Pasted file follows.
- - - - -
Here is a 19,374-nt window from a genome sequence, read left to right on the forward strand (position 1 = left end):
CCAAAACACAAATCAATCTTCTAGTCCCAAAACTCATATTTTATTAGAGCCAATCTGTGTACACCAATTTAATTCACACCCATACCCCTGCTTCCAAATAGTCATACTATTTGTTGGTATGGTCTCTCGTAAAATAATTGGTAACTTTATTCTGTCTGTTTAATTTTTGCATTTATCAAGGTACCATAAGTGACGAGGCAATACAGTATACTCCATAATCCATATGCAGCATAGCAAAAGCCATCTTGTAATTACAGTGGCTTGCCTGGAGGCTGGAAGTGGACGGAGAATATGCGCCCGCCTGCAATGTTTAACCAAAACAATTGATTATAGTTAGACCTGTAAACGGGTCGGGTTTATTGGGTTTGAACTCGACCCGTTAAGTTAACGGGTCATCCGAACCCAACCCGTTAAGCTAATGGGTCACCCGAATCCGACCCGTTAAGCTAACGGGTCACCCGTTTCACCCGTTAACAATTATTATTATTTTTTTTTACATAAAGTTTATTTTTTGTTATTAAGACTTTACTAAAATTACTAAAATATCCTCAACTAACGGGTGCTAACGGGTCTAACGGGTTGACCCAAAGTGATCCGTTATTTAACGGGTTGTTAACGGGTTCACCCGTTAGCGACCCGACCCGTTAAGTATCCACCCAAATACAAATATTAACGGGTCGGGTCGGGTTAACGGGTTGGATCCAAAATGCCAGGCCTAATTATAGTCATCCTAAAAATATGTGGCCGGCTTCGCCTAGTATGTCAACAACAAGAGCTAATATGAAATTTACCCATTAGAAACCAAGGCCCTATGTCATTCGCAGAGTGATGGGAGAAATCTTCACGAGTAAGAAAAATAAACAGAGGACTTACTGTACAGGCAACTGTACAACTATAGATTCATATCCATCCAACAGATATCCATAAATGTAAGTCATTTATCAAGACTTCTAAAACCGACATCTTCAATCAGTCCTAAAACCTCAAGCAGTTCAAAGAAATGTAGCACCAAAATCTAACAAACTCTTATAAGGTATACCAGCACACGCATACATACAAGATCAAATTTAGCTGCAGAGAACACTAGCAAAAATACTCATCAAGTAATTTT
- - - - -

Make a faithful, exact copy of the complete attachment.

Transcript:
Here is a 19,374-nt window from a genome sequence, read left to right on the forward strand (position 1 = left end):
CCAAAACACAAATCAATCTTCTAGTCCCAAAACTCATATTTTATTAGAGCCAATCTGTGTACACCAATTTAATTCACACCCATACCCCTGCTTCCAAATAGTCATACTATTTGTTGGTATGGTCTCTCGTAAAATAATTGGTAACTTTATTCTGTCTGTTTAATTTTTGCATTTATCAAGGTACCATAAGTGACGAGGCAATACAGTATACTCCATAATCCATATGCAGCATAGCAAAAGCCATCTTGTAATTACAGTGGCTTGCCTGGAGGCTGGAAGTGGACGGAGAATATGCGCCCGCCTGCAATGTTTAACCAAAACAATTGATTATAGTTAGACCTGTAAACGGGTCGGGTTTATTGGGTTTGAACTCGACCCGTTAAGTTAACGGGTCATCCGAACCCAACCCGTTAAGCTAATGGGTCACCCGAATCCGACCCGTTAAGCTAACGGGTCACCCGTTTCACCCGTTAACAATTATTATTATTTTTTTTTACATAAAGTTTATTTTTTGTTATTAAGACTTTACTAAAATTACTAAAATATCCTCAACTAACGGGTGCTAACGGGTCTAACGGGTTGACCCAAAGTGATCCGTTATTTAACGGGTTGTTAACGGGTTCACCCGTTAGCGACCCGACCCGTTAAGTATCCACCCAAATACAAATATTAACGGGTCGGGTCGGGTTAACGGGTTGGATCCAAAATGCCAGGCCTAATTATAGTCATCCTAAAAATATGTGGCCGGCTTCGCCTAGTATGTCAACAACAAGAGCTAATATGAAATTTACCCATTAGAAACCAAGGCCCTATGTCATTCGCAGAGTGATGGGAGAAATCTTCACGAGTAAGAAAAATAAACAGAGGACTTACTGTACAGGCAACTGTACAACTATAGATTCATATCCATCCAACAGATATCCATAAATGTAAGTCATTTATCAAGACTTCTAAAACCGACATCTTCAATCAGTCCTAAAACCTCAAGCAGTTCAAAGAAATGTAGCACCAAAATCTAACAAACTCTTATAAGGTATACCAGCACACGCATACATACAAGATCAAATTTAGCTGCAGAGAACACTAGCAAAAATACTCATCAAGTAATTTT